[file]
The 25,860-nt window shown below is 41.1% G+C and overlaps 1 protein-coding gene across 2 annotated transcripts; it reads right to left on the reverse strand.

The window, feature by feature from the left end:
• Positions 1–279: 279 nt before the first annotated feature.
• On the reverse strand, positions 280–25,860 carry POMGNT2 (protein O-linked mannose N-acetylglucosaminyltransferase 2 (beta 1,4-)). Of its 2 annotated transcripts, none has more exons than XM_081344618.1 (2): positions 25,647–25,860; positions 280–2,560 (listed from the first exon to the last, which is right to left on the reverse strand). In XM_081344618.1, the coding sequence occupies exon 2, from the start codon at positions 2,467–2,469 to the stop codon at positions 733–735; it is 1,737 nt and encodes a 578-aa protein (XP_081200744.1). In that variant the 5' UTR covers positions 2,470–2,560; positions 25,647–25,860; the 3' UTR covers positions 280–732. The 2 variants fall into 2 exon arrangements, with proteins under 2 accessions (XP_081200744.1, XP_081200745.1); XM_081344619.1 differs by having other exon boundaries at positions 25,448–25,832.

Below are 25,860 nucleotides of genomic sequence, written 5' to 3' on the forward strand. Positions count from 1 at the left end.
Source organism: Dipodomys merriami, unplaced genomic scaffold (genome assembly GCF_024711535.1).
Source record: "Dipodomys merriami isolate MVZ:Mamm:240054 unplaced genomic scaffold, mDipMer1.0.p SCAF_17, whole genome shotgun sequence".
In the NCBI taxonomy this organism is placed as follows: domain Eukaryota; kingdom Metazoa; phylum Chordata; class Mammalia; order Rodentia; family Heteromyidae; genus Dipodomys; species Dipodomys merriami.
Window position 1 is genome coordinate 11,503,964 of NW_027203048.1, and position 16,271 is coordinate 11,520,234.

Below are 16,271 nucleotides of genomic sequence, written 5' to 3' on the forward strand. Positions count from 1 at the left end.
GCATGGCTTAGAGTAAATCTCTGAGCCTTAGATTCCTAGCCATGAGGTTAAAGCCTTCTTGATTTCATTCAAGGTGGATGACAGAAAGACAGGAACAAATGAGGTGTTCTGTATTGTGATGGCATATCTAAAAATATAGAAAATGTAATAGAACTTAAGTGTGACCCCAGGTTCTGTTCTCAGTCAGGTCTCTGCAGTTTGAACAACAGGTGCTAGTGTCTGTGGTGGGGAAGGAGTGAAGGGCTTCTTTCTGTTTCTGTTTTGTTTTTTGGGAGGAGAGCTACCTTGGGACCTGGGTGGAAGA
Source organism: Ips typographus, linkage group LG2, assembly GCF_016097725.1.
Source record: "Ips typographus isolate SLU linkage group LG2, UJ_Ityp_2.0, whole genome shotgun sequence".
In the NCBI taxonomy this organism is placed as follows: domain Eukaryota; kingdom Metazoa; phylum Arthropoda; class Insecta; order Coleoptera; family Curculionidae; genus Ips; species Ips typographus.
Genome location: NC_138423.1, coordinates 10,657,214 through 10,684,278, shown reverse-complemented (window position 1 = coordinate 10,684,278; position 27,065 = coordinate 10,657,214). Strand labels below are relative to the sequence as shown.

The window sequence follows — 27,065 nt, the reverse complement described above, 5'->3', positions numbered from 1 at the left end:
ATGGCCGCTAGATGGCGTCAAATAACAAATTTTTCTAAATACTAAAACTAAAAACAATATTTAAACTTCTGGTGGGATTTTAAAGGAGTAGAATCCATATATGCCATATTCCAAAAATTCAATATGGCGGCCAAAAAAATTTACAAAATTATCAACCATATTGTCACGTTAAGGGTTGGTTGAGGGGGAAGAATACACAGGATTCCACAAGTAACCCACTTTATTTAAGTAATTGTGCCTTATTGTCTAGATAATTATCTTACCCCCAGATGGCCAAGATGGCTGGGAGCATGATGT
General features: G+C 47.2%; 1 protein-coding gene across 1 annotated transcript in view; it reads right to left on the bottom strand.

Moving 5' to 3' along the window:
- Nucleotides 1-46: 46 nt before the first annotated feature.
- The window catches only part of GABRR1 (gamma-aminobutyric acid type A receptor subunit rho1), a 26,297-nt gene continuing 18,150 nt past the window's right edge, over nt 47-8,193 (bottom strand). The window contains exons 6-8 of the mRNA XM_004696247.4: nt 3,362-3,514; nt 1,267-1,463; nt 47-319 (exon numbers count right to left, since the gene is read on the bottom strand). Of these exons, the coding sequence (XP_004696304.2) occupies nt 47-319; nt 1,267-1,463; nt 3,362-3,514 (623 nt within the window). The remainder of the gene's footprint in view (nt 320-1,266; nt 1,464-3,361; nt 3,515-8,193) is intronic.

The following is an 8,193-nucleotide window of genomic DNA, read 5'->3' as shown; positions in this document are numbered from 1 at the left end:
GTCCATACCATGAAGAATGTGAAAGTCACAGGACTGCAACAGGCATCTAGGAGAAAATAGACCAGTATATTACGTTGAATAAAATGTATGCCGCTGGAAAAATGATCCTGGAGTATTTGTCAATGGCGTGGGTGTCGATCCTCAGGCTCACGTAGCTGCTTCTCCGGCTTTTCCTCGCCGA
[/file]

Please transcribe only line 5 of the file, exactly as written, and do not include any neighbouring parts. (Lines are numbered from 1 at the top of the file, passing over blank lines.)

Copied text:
Below are 25,860 nucleotides of genomic sequence, written 5' to 3' on the forward strand. Positions count from 1 at the left end.